Holding a Grudge Can Break Your Heart, Literally - The Act of Forgiveness and its Physiological Benefits

By Rebecca Lewis on August 24, 2012

When was the last time you’ve forgiven someone who hurts you so bad? Forgiving gives you peace of mind and strengthens your relationship with other people. Yes you know it. Still want more reasons? Well, it also lowers your blood pressure, gives you quality sleep, and most of all – increases your lifespan.

You hear it right. Practising the act of forgiveness does have physiological benefits too. This is the finding of Kathleen Lawler-Row, a psychologist at the East Carolina University. In 2005, she studied the impact of forgiveness and hostility in health and wellbeing. She found out that forgiving helps a person sleep well at night while holding on to resentment is more likely to lead to insomnia.

Forgiving linked to lower blood pressure

Prior this, Lawler-Row has also compared the physiological responses of people to various types of forgiveness. She looked into the effects of forgiveness as a ‘trait’, and forgiveness as a reaction to a particular situation. Her study revealed that people who forgive experienced lowering of blood pressure and heart rate. Also, those who are by nature forgiving had lower blood pressure than their more agitated counterparts. On the other hand, those with no forgiving personalities and those who were not really serious about forgiving, according to Lawler-Row, have acute, stress-induced cardiovascular activities.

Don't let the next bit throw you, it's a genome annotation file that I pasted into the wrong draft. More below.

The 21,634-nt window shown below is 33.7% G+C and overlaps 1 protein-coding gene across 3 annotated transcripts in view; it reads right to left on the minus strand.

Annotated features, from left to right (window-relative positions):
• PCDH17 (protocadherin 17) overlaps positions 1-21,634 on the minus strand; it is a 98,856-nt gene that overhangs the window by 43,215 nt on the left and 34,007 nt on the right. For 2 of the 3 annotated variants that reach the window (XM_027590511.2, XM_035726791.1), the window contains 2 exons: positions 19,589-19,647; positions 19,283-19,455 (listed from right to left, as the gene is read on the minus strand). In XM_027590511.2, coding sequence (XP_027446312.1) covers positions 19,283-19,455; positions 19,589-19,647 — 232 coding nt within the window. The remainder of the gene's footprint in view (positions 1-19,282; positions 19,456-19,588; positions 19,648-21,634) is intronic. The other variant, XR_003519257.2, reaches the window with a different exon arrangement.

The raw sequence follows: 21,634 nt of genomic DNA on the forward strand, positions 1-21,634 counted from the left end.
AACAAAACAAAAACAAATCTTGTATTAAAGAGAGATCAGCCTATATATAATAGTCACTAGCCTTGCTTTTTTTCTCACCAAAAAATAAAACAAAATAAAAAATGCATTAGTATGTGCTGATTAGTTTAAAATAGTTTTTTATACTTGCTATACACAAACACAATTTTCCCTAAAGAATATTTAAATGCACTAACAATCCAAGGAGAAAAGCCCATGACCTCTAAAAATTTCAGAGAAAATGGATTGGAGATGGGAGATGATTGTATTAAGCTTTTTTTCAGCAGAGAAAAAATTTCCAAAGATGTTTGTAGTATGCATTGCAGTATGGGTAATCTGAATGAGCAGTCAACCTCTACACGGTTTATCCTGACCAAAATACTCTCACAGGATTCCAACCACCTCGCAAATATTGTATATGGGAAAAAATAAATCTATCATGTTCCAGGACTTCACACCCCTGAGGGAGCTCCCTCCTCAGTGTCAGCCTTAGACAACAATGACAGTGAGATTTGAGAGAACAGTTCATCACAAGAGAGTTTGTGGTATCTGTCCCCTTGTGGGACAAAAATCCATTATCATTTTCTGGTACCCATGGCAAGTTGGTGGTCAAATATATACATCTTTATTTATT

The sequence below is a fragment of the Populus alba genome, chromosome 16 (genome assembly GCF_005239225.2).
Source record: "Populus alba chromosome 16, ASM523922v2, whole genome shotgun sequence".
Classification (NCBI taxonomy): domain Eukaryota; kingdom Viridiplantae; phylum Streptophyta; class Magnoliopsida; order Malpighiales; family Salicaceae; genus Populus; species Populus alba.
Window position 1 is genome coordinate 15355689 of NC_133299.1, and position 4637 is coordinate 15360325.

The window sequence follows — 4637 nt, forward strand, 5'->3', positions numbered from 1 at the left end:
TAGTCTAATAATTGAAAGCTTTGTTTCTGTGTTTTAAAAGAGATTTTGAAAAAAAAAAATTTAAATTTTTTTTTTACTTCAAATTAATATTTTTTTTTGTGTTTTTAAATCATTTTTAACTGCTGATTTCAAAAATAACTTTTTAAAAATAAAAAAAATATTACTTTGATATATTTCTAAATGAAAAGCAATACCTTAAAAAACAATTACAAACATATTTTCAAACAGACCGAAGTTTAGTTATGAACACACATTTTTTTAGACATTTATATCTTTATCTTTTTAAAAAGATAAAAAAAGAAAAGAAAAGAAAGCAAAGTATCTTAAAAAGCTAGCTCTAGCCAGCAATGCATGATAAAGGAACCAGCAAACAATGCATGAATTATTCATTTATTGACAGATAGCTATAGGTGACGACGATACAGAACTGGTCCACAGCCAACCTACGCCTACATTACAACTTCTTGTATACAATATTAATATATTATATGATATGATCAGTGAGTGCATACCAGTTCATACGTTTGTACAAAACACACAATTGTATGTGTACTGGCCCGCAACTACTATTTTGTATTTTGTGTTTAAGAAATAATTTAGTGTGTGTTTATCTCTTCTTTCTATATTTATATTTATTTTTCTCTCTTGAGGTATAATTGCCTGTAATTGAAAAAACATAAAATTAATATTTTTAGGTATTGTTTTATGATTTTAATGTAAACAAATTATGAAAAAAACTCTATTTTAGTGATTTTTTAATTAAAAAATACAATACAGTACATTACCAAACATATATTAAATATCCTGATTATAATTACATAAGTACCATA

Part of her experiment was to ask participants to recall experiences where they have been betrayed by their parents or partners. She observed that those who had difficult time physically recovering from the stress of recalling and telling their story retained high pressure rates even during the recovery period while those in the forgiving group had quickly normalized blood pressure.

These cardiovascular activities are known risk factors for coronary heart disease and hypertension.

Other benefits of forgiving

Lawler-Row was not the only scientist who studied the physical effects of forgiveness. Just recently, in a study by the University of California in San Diego, and published in the Journal of Biobehavioral Sciences, it was found that people who forgave exhibited fewer spikes in blood pressure.

Another research carried out by Duke University established the correlation between better immune system and forgiveness among patients who are HIV-positive. In another study, they also found that cardiac patients who had forgiving personalities have lower levels of anxiety, depression, and perceived stress. They also had lower levels of bad cholesterol.

Warning – before you forgive

To fully experience the ‘rewards’ of forgiving, people should do it straight from the heart and not just because they want to appear nice to others. This was the finding of the researchers from the Virginia Commonwealth University when they studied how the motives affect the result of forgiving. They observed that those who truly forgave experienced more physical and psychological benefits than others.

Forgiving someone is indeed a difficult process especially if that person was the one whom you trusted so much. But sometimes, it’s the only way to let go of the grudge... that happens to be slowly killing our hearts.

 

Sources of this article:

The unique effects of forgiveness on health: an exploration of pathways.

A change of heart: cardiovascular correlates of forgiveness in response to interpersonal conflict.

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